Sensory aids Sensory assistive technologies enable an individual with hearing, sight, or other sensory impairments.
Universal Design for Instruction (UDI) Universal Design Design products & environments to meet a wide range of needs Ex: ramps, curbs, automatic doors Architectural concept Universal Design for Learning (UDL) Make learning goals achievable by wide range of individuals Built into instructional design/operating systems of educational materials Not added on after the fact
Legal Aspects: Legislation Individuals with Disabilities Education Act (IDEA) Access to the general curriculum WV Policy 2419: Regulations for the Education of Exceptional Students No Child Left Behind (NCLB) Improve achievement for ALL students Accountability for students with disabilities
Legal Aspects…… School districts are mandated to make assistive technology available to all students with disabilities if appropriate to receive a free, appropriate public education. IEP Team Decision Home Use Funded by district Provide devices/services Consideration of special factors. Assistive technology must be considered for ALL students in the special education process.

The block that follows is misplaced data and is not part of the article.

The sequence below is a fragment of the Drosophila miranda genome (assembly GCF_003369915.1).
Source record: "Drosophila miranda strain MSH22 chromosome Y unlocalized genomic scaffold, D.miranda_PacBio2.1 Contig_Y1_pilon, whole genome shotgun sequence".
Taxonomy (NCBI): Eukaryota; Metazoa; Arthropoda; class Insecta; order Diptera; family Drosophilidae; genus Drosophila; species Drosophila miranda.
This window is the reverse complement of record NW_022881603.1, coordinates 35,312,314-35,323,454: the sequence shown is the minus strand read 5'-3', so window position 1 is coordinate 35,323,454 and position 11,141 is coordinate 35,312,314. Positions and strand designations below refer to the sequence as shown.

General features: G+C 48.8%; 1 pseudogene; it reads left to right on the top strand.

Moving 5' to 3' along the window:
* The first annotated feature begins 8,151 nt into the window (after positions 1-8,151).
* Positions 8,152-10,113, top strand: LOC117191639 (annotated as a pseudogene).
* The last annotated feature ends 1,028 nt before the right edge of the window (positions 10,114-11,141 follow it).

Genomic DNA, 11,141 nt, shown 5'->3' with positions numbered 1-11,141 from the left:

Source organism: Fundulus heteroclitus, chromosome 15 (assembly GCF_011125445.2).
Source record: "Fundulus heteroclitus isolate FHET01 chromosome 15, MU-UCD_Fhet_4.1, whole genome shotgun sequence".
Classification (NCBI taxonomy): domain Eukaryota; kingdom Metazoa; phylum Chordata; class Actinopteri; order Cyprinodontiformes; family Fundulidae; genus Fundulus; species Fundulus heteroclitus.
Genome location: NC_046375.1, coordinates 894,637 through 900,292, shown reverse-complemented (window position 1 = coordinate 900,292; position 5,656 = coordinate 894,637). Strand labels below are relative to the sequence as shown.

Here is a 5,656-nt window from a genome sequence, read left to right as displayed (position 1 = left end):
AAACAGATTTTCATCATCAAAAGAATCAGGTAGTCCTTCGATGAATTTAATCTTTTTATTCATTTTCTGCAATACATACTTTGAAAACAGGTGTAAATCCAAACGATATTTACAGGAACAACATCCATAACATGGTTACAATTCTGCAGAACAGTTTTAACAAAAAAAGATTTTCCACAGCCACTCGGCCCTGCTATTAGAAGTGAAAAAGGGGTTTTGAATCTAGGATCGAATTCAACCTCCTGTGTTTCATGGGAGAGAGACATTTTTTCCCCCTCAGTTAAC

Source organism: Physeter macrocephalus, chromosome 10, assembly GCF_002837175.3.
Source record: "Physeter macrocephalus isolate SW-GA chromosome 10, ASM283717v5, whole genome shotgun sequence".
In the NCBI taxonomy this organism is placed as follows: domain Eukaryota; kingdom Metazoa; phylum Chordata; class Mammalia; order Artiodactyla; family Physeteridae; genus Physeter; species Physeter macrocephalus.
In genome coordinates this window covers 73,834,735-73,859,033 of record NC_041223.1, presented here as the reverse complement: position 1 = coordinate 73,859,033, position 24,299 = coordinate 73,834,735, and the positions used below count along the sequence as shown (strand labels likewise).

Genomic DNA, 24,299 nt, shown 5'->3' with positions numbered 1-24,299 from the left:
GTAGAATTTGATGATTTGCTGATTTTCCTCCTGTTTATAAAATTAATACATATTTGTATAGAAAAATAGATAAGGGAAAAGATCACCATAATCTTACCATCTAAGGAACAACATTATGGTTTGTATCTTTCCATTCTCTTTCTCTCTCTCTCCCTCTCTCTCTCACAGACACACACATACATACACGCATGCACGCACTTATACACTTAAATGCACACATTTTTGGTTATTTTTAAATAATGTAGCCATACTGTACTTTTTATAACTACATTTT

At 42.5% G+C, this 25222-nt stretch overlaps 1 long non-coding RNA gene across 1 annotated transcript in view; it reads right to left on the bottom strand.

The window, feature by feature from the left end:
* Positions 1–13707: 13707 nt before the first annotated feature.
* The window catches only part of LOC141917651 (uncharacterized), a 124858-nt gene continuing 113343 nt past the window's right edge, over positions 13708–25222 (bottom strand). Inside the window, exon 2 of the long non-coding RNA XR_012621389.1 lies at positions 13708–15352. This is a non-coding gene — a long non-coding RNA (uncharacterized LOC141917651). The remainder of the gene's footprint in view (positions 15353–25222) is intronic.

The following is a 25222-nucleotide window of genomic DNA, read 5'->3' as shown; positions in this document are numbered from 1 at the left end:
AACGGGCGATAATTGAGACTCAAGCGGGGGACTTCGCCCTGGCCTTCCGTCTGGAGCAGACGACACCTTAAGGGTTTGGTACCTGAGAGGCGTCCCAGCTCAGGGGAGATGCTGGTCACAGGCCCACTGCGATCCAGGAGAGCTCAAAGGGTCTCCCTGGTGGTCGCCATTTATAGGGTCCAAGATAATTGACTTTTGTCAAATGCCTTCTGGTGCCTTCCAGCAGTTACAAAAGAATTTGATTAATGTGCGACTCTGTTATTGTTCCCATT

Challenges of Assistive Technology Lack of Information Current/accurate information Lack of Expertise Skills/Knowledge High Rate of Abandonment 1/3 abandoned after first year Lack of Funding Significant barrier Inclusion and Lack of Assistive Technology
Implications for Schools PLANNING School districts long range technology and special education plans, procedures, services, and budget include assistive technology. TRAINING All staff are able to appropriately consider students for assistive technology services and/or devices. Staff are trained to integrate technology in teaching to help students with disabilities gain skills and achieve higher standards. (NCLB) INCLUSION Assistive technology is used to support the inclusion of students with disabilities in regular education placements and access to the general curriculum.
Educator Responsibilities Increasing knowledge of AT How different tools support student needs Organizing AT implementation Ensuring that AT is used consistently Across environments Monitoring student progress Communicating results to colleagues and parents Learning more about how AT can enhance instruction and student learning